The Brookings Institution’s Peter Singer looks at the impact that America’s increasing reliance on drone strikes is having on its own democracy, quite apart from any death and destruction caused in distant countries.
“We must now accept that technologies that remove humans from the battlefield, from unmanned systems like the Predator to cyberweapons like the Stuxnet computer worm, are becoming the new normal in war.
And like it or not, the new standard we’ve established for them is that presidents need to seek approval only for operations that send people into harm’s way — not for those that involve waging war by other means.
Without any actual political debate, we have set an enormous precedent, blurring the civilian and military roles in war and circumventing the Constitution’s mandate for authorizing it.”

Drones and Pakistan
News Pakistan reports on Pakistani cricketer turned politician Imran Khan’s take on the impact US drone strikes are having on the ground in his country.
“Imran Khan, the chief of the Pakistan Tehreek-e-Insaf (PTI), has urged the United States to stop drone strikes in Pakistan, claiming that they were killing many innocent people.
He observed that each bomb that killed terrorists also killed many people who might be related to the terrorists but were not involved in militancy.
In his view this collateral damage creates more Jihadis than it kills, he said this while interviewing with CNN.”

Proceed with caution
New York University’s Alex Evans and David Steven argue that despite growing enthusiasm for Sustainable Development Goals ahead of the Rio+20 summit, there is a lack of clarity regarding their contours and timeframe.
“The question of which countries would be covered by SDGs is a minefield. With any set of SDGs likely to be universal rather than applicable only to developing countries, major political challenges would arise. The MDGs demanded relatively little of OECD governments: all that was asked of them was aid, and relatively small amounts of it at that. A more comprehensive set of post-2015 Goals, on the other hand, would need to look ‘beyond aid’ – entailing changes to domestic policies in sensitive areas like migration, trade, intellectual property, or energy policy. The vexed issue of ‘common but differentiated responsibilities’ would certainly arise along the way – perhaps bedevilling post-2015 discussions as it already has the Doha round and the UNFCCC climate process (though an optimist might argue that a universal approach could help debate to move past the rigid and outdated typology of ‘developed’ and ‘developing’ countries).”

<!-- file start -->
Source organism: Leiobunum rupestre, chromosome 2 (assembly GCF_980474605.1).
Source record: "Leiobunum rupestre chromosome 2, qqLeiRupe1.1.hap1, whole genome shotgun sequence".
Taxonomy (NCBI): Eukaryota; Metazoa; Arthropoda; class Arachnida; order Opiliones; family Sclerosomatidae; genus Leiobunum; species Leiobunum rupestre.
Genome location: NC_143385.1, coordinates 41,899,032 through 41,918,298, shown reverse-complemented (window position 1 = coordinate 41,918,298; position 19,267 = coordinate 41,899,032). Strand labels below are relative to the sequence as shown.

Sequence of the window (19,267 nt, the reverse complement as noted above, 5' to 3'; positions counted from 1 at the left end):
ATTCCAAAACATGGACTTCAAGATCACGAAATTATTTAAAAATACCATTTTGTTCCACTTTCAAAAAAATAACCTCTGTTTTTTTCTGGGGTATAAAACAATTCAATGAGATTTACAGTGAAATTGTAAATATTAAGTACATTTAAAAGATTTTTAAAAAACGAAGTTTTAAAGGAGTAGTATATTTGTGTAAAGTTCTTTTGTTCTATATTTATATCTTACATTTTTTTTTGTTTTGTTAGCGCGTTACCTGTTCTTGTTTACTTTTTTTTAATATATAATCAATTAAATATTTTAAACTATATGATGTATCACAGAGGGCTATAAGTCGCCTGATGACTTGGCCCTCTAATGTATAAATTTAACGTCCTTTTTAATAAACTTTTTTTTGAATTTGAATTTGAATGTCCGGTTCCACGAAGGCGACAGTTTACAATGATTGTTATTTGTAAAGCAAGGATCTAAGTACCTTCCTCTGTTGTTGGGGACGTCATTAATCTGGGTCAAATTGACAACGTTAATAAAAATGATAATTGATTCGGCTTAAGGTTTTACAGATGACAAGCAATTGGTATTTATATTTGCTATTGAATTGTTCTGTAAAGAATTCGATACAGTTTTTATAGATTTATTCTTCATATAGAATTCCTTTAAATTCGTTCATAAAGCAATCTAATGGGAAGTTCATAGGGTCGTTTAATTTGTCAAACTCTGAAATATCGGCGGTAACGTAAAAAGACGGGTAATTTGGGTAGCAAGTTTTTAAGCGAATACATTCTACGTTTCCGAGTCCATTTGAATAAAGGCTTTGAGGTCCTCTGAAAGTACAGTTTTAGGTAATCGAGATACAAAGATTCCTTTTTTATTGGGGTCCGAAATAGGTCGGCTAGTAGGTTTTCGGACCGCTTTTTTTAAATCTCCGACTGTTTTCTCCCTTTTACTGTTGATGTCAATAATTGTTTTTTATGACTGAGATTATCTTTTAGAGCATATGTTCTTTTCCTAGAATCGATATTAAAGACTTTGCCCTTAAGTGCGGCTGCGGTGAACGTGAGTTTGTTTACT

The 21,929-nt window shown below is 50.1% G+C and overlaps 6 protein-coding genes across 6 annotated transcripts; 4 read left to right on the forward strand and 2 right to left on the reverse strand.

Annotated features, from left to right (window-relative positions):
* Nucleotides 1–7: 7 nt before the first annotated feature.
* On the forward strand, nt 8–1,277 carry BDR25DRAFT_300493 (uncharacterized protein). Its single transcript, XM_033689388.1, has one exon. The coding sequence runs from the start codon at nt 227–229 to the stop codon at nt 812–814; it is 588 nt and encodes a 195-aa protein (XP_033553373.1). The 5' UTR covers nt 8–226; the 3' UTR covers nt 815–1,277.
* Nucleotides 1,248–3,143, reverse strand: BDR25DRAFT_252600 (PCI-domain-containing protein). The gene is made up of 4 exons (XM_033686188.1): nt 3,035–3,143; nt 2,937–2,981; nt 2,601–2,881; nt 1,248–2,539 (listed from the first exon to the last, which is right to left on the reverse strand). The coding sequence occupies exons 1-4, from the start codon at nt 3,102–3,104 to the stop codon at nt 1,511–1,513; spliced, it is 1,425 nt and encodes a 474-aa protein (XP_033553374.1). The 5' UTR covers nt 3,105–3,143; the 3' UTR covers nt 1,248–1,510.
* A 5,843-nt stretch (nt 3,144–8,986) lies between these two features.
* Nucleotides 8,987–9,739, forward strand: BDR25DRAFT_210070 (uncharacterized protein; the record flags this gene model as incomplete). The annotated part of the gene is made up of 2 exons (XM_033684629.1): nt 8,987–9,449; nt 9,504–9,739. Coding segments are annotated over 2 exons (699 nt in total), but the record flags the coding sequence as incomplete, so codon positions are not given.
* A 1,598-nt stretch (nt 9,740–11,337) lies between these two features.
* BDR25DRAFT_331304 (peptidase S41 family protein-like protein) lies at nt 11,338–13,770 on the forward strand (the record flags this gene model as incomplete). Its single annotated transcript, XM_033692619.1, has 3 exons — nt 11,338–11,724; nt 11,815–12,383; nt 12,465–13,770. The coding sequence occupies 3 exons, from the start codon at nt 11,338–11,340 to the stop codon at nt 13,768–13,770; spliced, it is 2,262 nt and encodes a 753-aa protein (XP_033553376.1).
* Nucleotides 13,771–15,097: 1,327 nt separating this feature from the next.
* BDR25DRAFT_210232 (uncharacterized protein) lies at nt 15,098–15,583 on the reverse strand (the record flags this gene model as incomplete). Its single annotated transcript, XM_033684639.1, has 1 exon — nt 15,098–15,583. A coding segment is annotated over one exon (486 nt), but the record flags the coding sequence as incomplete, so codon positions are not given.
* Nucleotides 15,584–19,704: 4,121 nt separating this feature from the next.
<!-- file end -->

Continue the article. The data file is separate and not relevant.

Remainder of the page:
Migrant myths
The Observer’s Barbara Ellen writes that new statistics undermine traditional narratives about immigrants and “benefits tourism.”
“This could be a chance to start a new kind of immigration debate, one that doesn’t centre on: ‘What are they taking from us?’ Rather, it might ask: ‘What are they giving us?’ Even: ‘Do we expect too much, too soon, of migrants? Should we break the habit of a lifetime and get off their backs?’
For too long, there’s been a bizarre cultural climate of putting migrants under unfair pressure to perform instantly. It’s as if they’re expected to be supermen and women, breezily starting multinational companies the moment they arrive… in a foreign country, sometimes homeless, and with a new language to master.”